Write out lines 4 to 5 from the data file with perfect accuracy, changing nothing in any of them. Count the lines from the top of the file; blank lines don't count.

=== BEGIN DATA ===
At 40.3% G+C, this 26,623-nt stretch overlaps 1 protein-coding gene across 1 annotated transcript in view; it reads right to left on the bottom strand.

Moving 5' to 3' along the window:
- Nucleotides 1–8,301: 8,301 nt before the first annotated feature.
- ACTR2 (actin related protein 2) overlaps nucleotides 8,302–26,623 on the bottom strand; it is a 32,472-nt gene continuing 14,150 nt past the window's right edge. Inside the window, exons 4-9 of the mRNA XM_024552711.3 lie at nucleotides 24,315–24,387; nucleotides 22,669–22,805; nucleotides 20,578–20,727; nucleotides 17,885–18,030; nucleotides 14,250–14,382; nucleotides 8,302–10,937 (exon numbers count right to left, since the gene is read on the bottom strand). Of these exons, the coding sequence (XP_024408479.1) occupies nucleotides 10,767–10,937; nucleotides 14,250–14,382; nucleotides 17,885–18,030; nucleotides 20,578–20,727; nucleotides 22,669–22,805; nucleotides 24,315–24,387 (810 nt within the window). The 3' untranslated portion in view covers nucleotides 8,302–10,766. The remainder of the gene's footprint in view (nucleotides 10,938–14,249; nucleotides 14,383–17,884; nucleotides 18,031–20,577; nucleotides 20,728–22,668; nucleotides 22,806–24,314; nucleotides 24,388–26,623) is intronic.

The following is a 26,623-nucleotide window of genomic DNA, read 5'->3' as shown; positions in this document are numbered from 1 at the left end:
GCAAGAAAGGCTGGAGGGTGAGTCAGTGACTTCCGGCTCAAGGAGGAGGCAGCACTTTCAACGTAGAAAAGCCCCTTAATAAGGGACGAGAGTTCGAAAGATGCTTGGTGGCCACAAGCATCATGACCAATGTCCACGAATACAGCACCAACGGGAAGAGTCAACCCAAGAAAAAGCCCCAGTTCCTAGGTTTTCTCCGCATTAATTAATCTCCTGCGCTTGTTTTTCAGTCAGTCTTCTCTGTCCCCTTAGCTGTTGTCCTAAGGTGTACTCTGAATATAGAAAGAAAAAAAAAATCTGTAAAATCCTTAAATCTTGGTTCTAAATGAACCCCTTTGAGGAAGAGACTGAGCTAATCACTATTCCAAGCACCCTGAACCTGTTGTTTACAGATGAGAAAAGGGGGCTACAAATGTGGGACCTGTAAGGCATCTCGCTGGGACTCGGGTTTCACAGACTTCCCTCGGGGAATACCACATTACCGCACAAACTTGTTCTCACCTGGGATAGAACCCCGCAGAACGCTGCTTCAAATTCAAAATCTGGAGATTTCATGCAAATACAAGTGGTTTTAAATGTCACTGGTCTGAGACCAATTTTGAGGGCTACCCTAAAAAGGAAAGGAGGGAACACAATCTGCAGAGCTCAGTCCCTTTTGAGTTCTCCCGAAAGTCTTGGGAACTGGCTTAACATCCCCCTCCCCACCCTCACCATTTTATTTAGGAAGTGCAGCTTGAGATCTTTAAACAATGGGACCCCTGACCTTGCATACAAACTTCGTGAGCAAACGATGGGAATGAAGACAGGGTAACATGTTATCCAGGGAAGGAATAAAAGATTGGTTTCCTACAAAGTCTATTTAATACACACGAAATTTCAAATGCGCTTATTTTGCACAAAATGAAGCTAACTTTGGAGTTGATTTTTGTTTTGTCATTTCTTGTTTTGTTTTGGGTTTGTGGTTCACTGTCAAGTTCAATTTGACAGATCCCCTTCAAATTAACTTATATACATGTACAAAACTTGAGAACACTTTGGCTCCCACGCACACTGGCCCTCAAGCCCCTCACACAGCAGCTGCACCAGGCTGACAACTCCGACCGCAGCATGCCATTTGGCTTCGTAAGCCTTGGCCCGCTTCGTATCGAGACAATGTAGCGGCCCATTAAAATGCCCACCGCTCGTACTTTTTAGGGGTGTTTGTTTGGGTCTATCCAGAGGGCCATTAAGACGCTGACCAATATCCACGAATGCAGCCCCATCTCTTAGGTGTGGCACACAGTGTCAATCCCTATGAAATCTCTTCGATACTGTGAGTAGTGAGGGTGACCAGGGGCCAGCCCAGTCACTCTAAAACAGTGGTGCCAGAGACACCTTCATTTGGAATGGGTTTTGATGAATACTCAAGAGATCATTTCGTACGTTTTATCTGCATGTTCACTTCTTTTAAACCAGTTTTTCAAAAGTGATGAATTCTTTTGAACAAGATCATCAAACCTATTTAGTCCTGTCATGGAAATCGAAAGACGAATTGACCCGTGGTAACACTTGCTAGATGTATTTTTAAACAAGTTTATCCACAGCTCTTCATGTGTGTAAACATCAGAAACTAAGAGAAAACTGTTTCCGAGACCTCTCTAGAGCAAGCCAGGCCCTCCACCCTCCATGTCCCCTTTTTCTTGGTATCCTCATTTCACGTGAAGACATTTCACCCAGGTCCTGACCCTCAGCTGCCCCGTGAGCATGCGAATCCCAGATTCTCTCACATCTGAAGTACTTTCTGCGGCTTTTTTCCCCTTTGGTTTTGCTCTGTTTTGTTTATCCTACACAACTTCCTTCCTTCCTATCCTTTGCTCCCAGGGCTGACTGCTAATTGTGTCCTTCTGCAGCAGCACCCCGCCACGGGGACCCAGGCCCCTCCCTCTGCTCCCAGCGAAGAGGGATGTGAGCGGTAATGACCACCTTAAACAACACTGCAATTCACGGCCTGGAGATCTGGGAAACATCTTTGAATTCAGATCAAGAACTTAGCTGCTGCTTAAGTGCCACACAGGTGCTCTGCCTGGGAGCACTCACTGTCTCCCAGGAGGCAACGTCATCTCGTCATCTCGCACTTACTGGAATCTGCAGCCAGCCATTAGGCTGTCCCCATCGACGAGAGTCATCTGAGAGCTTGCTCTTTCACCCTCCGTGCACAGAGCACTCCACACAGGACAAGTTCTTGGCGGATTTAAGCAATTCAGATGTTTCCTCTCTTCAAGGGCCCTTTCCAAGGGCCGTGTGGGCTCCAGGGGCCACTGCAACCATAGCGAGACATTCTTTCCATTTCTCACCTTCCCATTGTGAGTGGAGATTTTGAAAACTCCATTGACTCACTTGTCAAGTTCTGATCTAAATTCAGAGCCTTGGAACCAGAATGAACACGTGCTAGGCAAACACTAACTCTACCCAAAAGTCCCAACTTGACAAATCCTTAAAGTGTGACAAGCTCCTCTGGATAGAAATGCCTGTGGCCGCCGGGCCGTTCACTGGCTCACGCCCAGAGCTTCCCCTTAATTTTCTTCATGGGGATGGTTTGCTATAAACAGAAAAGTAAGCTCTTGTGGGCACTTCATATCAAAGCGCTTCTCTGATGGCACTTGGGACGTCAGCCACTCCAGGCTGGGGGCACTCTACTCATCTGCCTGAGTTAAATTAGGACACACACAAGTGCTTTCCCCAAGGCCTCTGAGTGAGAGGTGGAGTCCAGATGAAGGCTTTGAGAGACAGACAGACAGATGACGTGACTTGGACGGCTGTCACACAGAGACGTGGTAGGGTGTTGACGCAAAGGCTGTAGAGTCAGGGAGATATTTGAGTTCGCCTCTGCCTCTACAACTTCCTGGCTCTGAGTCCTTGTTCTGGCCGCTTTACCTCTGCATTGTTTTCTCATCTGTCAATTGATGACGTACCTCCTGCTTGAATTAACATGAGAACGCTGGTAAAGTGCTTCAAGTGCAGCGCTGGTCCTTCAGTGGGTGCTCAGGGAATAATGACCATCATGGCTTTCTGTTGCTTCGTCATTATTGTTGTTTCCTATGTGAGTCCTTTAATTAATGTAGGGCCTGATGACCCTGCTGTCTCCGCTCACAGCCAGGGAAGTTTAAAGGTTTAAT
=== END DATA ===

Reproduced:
- ACTR2 (actin related protein 2) overlaps nucleotides 8,302–26,623 on the bottom strand; it is a 32,472-nt gene continuing 14,150 nt past the window's right edge. Inside the window, exons 4-9 of the mRNA XM_024552711.3 lie at nucleotides 24,315–24,387; nucleotides 22,669–22,805; nucleotides 20,578–20,727; nucleotides 17,885–18,030; nucleotides 14,250–14,382; nucleotides 8,302–10,937 (exon numbers count right to left, since the gene is read on the bottom strand). Of these exons, the coding sequence (XP_024408479.1) occupies nucleotides 10,767–10,937; nucleotides 14,250–14,382; nucleotides 17,885–18,030; nucleotides 20,578–20,727; nucleotides 22,669–22,805; nucleotides 24,315–24,387 (810 nt within the window). The 3' untranslated portion in view covers nucleotides 8,302–10,766. The remainder of the gene's footprint in view (nucleotides 10,938–14,249; nucleotides 14,383–17,884; nucleotides 18,031–20,577; nucleotides 20,728–22,668; nucleotides 22,806–24,314; nucleotides 24,388–26,623) is intronic.

The following is a 26,623-nucleotide window of genomic DNA, read 5'->3' as shown; positions in this document are numbered from 1 at the left end: